Courtesy of Seattle University
A Seattle University law student, Seth Alexander, started a petition on campus for the School of Law to de-gender its bathrooms.
Alexander named lack of access as the main issue—the only readily accessible gender-neutral bathrooms in the building are on the third floor and are only accessible through the library.
Alexander and other gender non-conforming students often avoid going to the restroom while in the law school because of this.
“Due to the disproportionate amount of class time that I would miss, I do not really have the option of using the bathroom during class,” the petition stated. “Most days, I schedule my bathroom breaks and regulate my liquid intake. Sometimes, on busy days when I do not have a break, I will just wait until I get home.”
The petition also raised concerns about safety for gender non- conforming students who are forced to use gendered restrooms, citing a 2013 study conducted by UCLA in which 70% of transgender respondents reported denial of access, harassment, or assault when attempting to use gendered restrooms.
Cloie Chapman, a third-year JD candidate said that the issue of gender- neutral restrooms is one of safety. “For people who are trans or non- binary, the fear is very real and present,” Chapman said.
While Chapman understands the potential for discomfort, she believes that this change would mutually benefit everyone at the law school.
“I think we should really change our perspectives,” Chapman said. “Gender is fluid and we shouldn’t make people go to one room or the other just to use the restroom. I understand that some people have to come around to that, so part of this petition is an educational aspect.”
In a 2012 report from the Social Justice Leadership Committee of the Seattle U School of Law, many issues were raised concerning access to gender-neutral restrooms and awareness of their locations.
“Gender-neutral bathrooms are located in remote or difficult to access spaces where they are hidden from public view and are not always accessible during the school’s open hours,” the report stated.
Part of the recommendations from the report have not yet been acted upon, such as the advertisement of gender-neutral bathroom locations on the School of Law website. At this time, the School of Law website lacks any map or directory for gender- neutral restroom locations.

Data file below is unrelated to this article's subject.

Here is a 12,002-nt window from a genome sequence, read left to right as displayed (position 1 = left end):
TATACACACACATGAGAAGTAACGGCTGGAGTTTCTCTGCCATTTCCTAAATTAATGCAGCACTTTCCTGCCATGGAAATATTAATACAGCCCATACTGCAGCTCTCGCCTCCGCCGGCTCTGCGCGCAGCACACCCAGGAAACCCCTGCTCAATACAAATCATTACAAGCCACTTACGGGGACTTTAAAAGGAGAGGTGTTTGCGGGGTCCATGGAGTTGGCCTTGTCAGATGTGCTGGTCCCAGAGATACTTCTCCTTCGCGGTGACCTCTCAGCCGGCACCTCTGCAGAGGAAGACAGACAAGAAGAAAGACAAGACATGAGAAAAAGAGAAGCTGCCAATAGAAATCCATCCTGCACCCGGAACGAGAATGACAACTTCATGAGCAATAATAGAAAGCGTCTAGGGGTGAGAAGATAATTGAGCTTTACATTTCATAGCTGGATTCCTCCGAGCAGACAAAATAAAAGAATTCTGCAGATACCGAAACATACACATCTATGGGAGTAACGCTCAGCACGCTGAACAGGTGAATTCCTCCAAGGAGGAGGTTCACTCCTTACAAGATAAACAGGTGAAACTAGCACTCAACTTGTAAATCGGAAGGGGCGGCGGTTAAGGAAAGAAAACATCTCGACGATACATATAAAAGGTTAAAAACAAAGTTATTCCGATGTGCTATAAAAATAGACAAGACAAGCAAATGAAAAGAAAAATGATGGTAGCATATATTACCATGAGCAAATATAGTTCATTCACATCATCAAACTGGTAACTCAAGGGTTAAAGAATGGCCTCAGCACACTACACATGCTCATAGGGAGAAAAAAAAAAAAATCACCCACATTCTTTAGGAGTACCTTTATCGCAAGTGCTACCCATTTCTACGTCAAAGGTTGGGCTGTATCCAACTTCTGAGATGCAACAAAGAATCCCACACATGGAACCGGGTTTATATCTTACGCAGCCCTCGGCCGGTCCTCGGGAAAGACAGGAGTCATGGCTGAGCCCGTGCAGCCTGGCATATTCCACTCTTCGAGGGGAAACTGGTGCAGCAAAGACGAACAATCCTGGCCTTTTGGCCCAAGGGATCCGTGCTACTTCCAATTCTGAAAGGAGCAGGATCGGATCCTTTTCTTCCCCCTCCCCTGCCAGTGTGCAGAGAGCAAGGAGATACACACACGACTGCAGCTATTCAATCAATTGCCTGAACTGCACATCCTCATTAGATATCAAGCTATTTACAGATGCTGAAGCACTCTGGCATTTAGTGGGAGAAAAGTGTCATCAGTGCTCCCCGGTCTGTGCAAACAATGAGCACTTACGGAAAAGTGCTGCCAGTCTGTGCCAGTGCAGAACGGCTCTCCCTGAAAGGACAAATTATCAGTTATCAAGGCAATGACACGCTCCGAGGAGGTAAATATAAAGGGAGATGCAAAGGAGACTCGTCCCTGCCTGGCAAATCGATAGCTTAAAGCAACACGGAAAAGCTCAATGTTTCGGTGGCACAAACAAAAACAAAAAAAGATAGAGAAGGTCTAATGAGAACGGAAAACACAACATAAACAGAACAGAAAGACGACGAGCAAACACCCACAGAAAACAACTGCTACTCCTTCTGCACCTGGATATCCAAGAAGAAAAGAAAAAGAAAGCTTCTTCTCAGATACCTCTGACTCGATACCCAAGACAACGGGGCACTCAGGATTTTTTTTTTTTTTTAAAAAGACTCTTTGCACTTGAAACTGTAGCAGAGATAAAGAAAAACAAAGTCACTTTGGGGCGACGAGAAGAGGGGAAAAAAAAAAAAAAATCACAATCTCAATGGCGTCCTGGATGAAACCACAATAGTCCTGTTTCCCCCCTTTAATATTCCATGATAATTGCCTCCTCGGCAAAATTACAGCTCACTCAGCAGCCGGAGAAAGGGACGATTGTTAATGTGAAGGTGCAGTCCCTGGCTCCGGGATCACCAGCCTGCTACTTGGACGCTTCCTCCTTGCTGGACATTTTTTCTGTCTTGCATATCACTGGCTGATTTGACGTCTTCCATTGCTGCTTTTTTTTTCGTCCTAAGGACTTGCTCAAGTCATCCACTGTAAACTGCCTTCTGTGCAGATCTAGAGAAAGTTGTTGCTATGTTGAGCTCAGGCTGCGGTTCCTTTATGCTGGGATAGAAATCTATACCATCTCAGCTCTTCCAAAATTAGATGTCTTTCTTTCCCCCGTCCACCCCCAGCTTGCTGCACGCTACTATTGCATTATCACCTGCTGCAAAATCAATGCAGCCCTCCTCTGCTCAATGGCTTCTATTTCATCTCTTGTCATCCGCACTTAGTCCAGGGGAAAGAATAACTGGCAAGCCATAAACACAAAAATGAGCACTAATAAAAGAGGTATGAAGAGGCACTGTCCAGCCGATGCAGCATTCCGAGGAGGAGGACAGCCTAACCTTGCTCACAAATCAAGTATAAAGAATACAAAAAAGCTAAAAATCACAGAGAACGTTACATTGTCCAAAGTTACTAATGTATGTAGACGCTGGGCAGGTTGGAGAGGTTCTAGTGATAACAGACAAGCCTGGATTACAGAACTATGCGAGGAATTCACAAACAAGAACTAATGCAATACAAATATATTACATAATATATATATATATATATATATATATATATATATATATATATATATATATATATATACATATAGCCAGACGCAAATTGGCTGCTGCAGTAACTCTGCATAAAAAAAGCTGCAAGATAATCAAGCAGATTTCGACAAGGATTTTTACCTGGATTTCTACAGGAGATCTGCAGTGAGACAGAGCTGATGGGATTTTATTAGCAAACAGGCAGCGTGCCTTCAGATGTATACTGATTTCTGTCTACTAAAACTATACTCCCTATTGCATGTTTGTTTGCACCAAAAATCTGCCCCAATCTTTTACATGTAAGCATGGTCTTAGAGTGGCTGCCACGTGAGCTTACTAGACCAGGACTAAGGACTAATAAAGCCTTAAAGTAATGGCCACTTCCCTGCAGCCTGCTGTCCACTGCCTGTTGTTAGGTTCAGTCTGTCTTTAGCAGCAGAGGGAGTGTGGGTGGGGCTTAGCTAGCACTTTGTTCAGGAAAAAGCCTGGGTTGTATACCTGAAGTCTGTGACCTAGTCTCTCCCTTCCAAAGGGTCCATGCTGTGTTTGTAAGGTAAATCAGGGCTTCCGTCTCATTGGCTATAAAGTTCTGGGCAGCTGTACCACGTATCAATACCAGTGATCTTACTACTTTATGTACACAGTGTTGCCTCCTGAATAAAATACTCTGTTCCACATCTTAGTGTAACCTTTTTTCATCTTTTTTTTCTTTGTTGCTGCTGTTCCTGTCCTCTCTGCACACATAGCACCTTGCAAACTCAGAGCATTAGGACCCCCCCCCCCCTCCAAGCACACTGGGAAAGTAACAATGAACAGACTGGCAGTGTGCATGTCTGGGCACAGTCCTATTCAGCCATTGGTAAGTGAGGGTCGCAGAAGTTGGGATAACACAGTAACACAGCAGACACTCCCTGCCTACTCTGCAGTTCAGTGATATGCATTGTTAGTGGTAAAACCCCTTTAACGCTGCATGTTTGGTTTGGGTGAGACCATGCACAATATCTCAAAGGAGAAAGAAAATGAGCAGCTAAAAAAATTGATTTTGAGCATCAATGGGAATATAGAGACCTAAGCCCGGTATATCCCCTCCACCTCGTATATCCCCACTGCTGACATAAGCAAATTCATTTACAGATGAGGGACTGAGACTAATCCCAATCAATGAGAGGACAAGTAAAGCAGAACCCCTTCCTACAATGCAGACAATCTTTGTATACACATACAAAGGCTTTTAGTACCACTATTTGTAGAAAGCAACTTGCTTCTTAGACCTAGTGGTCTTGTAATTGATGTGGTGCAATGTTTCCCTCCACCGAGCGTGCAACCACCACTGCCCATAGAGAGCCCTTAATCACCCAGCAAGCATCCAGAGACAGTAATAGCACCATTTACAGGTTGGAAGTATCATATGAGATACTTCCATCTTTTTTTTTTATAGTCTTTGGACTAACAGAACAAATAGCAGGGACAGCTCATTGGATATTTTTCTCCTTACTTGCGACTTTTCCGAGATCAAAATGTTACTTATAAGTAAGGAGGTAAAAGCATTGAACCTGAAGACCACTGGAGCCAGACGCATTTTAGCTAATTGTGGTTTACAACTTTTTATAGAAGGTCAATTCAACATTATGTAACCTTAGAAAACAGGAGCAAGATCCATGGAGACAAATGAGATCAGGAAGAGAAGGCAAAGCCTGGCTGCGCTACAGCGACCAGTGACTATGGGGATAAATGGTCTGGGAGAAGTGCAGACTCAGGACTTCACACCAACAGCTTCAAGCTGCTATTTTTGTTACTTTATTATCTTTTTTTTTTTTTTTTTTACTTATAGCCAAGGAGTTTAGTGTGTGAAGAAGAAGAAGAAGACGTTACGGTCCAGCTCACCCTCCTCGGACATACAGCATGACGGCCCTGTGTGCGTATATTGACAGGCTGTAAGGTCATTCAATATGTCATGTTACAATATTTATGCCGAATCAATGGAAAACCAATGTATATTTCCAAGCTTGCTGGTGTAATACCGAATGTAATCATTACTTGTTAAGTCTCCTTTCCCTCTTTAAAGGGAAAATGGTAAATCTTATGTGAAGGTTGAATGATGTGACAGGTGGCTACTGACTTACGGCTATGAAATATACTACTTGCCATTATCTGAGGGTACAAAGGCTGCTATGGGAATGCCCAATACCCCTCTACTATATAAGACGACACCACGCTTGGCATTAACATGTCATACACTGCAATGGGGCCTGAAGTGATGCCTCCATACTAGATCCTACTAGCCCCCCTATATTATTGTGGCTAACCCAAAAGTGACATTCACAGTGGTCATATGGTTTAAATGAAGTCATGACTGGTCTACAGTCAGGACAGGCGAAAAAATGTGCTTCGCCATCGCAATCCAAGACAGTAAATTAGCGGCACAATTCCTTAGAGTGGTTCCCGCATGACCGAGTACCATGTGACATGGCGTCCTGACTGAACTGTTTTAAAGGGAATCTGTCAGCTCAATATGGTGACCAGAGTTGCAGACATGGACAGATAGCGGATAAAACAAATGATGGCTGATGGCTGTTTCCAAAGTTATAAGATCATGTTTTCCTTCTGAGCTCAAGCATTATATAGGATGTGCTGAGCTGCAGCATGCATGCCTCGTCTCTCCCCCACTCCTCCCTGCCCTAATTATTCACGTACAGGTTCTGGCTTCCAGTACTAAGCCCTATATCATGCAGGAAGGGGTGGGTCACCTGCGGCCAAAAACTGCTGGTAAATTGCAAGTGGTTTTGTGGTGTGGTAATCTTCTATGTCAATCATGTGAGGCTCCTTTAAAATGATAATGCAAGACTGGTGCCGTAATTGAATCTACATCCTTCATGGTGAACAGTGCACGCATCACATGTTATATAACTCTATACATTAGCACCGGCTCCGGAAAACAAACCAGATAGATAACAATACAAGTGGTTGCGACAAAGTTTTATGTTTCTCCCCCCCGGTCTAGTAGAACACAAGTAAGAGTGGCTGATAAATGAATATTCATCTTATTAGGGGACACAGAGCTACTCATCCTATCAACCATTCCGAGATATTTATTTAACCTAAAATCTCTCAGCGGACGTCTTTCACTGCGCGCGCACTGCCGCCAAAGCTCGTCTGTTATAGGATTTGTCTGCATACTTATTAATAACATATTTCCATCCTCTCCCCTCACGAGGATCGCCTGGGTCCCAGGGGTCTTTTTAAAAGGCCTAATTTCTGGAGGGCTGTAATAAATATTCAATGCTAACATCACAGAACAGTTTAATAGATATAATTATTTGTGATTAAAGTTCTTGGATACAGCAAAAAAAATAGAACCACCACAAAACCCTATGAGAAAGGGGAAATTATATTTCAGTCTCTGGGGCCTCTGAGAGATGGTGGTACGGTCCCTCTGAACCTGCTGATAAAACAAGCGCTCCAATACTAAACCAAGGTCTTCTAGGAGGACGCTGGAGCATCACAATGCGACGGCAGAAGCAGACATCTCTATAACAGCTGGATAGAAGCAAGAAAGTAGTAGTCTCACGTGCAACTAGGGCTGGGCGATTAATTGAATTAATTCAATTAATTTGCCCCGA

The Seattle U website has a map with markers for buildings with gender- neutral restrooms across campus, but not their specific location.
The report also called for a gradual de-gendering of the existing restrooms in the law school, involving remodeling them into multi-stall, gender-neutral spaces. A recommendation to implement this policy requires that all future additions to the law school have gender-neutral options on primary floors.
Alexander’s petition proposes some of the recommended changes from the 2012 report, most prominently the proposal to remodel the existing restrooms in the law school to accommodate gender non- conforming students.
Alexander agrees with the proposed remodeling—outlining this solution in his petition—and hopes that the petition will spark dialogue on the issue. “I believe in other people’s capacity to question and see beyond the narratives represented,” Alexander said.
Bryan Adams, Professor of Law, believes the petition to be a step in the right direction. “I think that the petition is a good idea and I think the letter is really well-written and reasonable in what it’s asking the law school to do,” Adams said.
Adams also expressed concern for the difficulty his gender non- conforming students face when they need to use the restroom. “Some of my students who are trans do not have options nearby where most of the classes are held,” Adams said. “The efforts that they have to go through to use the restroom in a place that’s safe and feels safe to them is a very real challenge.”
The petition has already received over two hundred signatures and encourages the support of many Seattle law institutions. Alexander is thankful for the support he has received during the process and is confident that the Seattle U community is supportive of the issue. “I expect the support from my peers because I’m aware of the kind of generation that we are, but from faculty, I have not expected that. To have that on my side has been very valuable,” he said. Awareness of the need for gender-neutral restrooms has increased on college campuses nationwide. How the Seattle U School of Law fits into this will likely be decided in the coming months.
Alexander stated that Annette Clark, Dean of the SU School of Law, has received the petition and is planning to meet with Alexander soon.
Erick may be reached at [email protected]